written in red

Monday, April 8, 2013 |
I have read Anne Bishop before, and I really enjoyed the worlds and characters she created (I read her Ephemera series).  Even so, I was skeptical when I saw her name on the cover of what looked like a very stereotypical adult paranormal fantasy.  I have read some great titles in the genre, but in between I have had to weed my way through plenty of ‘did not finish’ books, sometimes after I’d been promised a rip-roaring good time. 

What convinced me to pick up Written in Red, then?  Another reader’s reaction.  Wendy Darling of The Midnight Garden wrote an amazingly positive review and I thought: I’m on a werewolf kick anyway (The Silvered, The Shape of Desire), this is Anne Bishop, readers I trust loved it, and I like the sound of the set up.  Dear goodness, am I glad I bought in.  I read the book all in one (very long) night, and I thought and dreamt about it for several following.  Tonight I’m feeling a strong compulsion to re-read it as I write this review.  Friends, Written in Red is addictive.

written in red by anne bishop book cover
No one creates realms like New York Times bestselling author Anne Bishop. Now in a thrilling new fantasy series, enter a world inhabited by the Others, unearthly entities—vampires and shape-shifters among them—who rule the Earth and whose prey are humans. 

As a cassandra sangue, or blood prophet, Meg Corbyn can see the future when her skin is cut—a gift that feels more like a curse. Meg’s Controller keeps her enslaved so he can have full access to her visions. But when she escapes, the only safe place Meg can hide is at the Lakeside Courtyard—a business district operated by the Others.

Shape-shifter Simon Wolfgard is reluctant to hire the stranger who inquires about the Human Liaison job. First, he senses she’s keeping a secret, and second, she doesn’t smell like human prey. Yet a stronger instinct propels him to give Meg the job. And when he learns the truth about Meg and that she’s wanted by the government, he’ll have to decide if she’s worth the fight between humans and the Others that will surely follow.

Meg Corbyn is a blood prophet.  When her skin is broken, she sees visions – valuable ones.  In her world, that means that her body is a product and her life is not her own.  When Meg escapes from her Controller and stumbles on the preserve of the Others, she thinks she’s found a reprieve.  The Others, who are elementals, shifters and beings that have no name, make a place for Meg.  But Meg’s keepers want her back, and the Others, led by Simon Wolfgard, will have to decide how far they will go to protect this human, and what it may mean for their world if they decide to keep her for their own.

As a character, Meg is a bit of a blank slate.  She’s been enslaved her entire life, and a lot of her experiences in this book are ‘firsts.’  She’s putting intellectual knowledge together with real life, and sometimes it adds up to four, and sometimes to five.  That said, she has strong convictions, a moral sensibility that remains unshaken, and a way of making connections with those who would frighten anyone else.  It is this last quality that wins her a place in the Lakeside Courtyard, and that makes others so willing to fight for her.  While I liked Meg in this installment, I can’t wait to see what she’ll do next with more history and practical experience under her belt.   And please, PLEASE Ms. Bishop include a romantic plotline sometime soon (though i completely understand why there isn’t in this book. she’s just so new to making decisions!).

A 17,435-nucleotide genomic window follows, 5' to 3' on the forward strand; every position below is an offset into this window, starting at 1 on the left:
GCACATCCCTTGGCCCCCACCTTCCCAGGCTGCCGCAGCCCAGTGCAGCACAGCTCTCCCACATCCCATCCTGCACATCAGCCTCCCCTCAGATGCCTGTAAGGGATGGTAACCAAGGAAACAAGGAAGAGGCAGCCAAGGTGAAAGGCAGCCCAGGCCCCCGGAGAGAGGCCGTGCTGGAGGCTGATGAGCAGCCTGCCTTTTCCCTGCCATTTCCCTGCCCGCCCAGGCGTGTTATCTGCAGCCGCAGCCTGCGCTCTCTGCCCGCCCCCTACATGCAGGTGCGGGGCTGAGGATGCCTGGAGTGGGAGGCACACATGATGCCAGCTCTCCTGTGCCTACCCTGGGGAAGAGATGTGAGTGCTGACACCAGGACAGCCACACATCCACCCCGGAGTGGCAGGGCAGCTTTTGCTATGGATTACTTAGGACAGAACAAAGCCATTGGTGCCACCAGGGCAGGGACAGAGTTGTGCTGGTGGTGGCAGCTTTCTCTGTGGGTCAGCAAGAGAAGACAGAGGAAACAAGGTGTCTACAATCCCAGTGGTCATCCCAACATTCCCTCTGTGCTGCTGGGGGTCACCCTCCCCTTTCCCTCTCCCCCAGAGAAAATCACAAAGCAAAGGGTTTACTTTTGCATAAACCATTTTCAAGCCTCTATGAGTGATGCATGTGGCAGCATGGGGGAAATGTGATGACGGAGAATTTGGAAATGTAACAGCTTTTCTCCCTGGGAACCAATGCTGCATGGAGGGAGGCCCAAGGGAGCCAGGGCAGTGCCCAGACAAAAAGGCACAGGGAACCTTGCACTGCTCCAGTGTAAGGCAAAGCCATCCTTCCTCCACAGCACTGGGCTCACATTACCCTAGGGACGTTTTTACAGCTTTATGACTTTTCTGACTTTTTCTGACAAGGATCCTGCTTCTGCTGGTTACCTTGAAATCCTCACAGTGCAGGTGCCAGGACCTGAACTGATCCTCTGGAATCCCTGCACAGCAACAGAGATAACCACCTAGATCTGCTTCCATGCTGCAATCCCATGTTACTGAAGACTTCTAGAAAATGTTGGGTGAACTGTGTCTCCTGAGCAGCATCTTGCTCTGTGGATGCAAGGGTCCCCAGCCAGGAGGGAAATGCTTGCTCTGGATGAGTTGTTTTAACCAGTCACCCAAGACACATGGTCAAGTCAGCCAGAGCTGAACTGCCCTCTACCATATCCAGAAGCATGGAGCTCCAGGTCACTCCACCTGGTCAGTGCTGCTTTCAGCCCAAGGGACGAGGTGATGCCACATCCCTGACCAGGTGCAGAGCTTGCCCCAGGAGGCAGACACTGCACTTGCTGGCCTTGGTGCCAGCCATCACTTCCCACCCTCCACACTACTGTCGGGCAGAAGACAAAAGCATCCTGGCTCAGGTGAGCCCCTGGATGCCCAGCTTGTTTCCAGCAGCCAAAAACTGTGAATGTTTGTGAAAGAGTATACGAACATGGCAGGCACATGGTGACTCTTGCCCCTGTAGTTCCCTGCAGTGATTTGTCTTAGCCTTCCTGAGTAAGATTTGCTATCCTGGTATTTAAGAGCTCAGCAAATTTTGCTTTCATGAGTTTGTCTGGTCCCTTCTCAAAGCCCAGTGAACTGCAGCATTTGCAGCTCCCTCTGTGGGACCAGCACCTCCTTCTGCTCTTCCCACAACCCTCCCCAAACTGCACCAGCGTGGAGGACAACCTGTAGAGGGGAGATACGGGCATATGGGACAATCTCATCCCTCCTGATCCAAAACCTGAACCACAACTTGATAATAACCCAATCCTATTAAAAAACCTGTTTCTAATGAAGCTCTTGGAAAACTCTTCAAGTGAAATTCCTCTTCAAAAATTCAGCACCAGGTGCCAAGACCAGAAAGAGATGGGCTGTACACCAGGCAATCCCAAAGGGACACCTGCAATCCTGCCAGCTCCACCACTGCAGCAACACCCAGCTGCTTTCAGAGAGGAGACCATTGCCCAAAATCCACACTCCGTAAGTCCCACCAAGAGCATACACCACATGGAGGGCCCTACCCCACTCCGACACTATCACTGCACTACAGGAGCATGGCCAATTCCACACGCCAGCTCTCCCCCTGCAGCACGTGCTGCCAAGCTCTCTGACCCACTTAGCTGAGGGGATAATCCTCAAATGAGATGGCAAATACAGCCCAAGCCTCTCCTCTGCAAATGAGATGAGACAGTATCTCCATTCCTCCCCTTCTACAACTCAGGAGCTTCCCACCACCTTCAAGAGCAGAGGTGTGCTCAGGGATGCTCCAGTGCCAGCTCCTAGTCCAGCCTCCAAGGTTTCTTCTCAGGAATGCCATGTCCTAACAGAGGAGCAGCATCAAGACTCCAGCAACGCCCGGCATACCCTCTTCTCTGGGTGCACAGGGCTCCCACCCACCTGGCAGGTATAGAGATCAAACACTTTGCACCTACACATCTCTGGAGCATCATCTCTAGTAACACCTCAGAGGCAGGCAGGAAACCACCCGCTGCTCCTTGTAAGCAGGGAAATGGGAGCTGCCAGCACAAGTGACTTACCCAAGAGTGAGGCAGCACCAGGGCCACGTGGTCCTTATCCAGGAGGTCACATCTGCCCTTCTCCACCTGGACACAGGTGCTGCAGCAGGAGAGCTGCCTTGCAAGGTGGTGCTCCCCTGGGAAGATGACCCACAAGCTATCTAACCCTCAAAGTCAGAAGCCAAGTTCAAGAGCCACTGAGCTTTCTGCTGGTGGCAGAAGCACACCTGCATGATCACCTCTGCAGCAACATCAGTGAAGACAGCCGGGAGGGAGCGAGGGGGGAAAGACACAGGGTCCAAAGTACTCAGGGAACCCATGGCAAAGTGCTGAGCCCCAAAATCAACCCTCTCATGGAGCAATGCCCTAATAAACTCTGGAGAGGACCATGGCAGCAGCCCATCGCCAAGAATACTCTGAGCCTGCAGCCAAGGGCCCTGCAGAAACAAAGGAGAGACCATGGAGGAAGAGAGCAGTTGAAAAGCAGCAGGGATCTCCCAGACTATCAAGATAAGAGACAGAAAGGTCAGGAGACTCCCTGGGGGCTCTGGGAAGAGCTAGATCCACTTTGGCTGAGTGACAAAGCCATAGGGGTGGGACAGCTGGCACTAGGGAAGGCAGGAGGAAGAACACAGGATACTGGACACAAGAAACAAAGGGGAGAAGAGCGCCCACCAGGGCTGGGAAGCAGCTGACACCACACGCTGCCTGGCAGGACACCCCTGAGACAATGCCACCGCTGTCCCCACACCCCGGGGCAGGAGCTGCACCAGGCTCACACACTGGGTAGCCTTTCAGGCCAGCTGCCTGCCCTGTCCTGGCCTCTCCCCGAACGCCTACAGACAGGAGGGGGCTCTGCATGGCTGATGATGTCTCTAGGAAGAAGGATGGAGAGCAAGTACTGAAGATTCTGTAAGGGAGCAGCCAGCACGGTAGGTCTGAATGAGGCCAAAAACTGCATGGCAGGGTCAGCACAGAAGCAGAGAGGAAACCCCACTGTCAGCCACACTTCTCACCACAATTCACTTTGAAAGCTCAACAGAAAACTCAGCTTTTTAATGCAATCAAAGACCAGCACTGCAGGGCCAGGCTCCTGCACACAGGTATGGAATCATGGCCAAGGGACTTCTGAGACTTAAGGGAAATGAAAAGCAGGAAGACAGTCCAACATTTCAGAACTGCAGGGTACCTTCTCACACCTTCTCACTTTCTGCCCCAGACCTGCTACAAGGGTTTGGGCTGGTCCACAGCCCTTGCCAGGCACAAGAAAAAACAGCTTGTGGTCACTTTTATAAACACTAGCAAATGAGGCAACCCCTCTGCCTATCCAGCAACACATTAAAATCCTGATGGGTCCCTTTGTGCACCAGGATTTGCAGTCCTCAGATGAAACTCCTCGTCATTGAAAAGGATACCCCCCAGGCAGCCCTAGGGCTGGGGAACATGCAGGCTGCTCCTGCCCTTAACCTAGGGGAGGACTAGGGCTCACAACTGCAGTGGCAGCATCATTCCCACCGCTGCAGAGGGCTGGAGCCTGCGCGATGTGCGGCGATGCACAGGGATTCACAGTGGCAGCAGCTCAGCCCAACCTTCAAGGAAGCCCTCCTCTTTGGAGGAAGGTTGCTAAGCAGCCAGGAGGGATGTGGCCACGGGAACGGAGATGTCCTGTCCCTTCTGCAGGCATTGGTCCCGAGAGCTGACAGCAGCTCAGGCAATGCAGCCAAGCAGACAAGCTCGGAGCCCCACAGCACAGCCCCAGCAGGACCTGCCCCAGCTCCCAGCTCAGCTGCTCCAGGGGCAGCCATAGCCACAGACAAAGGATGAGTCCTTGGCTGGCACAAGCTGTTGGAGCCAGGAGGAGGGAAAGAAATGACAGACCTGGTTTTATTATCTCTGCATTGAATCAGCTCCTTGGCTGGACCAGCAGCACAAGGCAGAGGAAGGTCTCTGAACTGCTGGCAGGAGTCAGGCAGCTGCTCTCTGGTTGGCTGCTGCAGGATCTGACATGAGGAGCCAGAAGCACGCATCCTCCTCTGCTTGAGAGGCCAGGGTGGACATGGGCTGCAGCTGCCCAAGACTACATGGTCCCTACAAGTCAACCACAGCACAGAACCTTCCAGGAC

What really shines in this book?  The world building, the politics, and the community of Others.  Bishop has created an alternate New World peopled by terra indigene, paranormal creatures who view humans as interlopers and prey.  This makes for a skewed power balance, as humans are the minority population, and they depend on the Others for resources and, essentially, permission to live.  The politics of this, the working out of who lives and who dies and the whys and wherefores behind those decisions is absolutely fascinating.  Pair it with unscrupulous humans in control of a force of blood prophets, and portrayals of damaged and lonely people, and you have a setting fraught with tension and emotion.

In the midst of all of that, Meg and the rest of the characters grapple with fundamental questions of the human experience: What will fear lead you to do? What does kindness mean, and how is it experienced differently person to person?  What is the relationship between image and truth?  It is absolutely gripping reading.

If I have a quibble (and I don’t, really), it is that you get to know everyone and their motivations except for the villains.  This is another thing that further volumes in the series may address.  Do I really want to empathize even the tiniest bit with these bad guys?  No.  They’re all evil all the time.  So even my objection is a non-issue.  In case I didn’t bring this home to you before, Written in Red is excellent. Read it!  And please ignore that cover art.  Okay, I’m done.

Recommended for: fans of Emma Bull, Wen Spencer and Michelle Sagara, and those who like fantasy books full of issues, tension, and unforgettable world building.


Michelle said...

Wow. This one looks great. I like werewolf books and I enjoyed ANne Bishop's Black Jewels books so I should pick this one up.

Steph Su said...

I downloaded the Kindle sample of this because it sounded like just my type of thing. Alas, I wasn't as drawn in as I wanted to be, mostly because, like you said, Meg is a bit bland. Nevertheless, if the worldbuilding is as good as you say, then I'm going to find this at the library!

Newer Posts Older Posts Home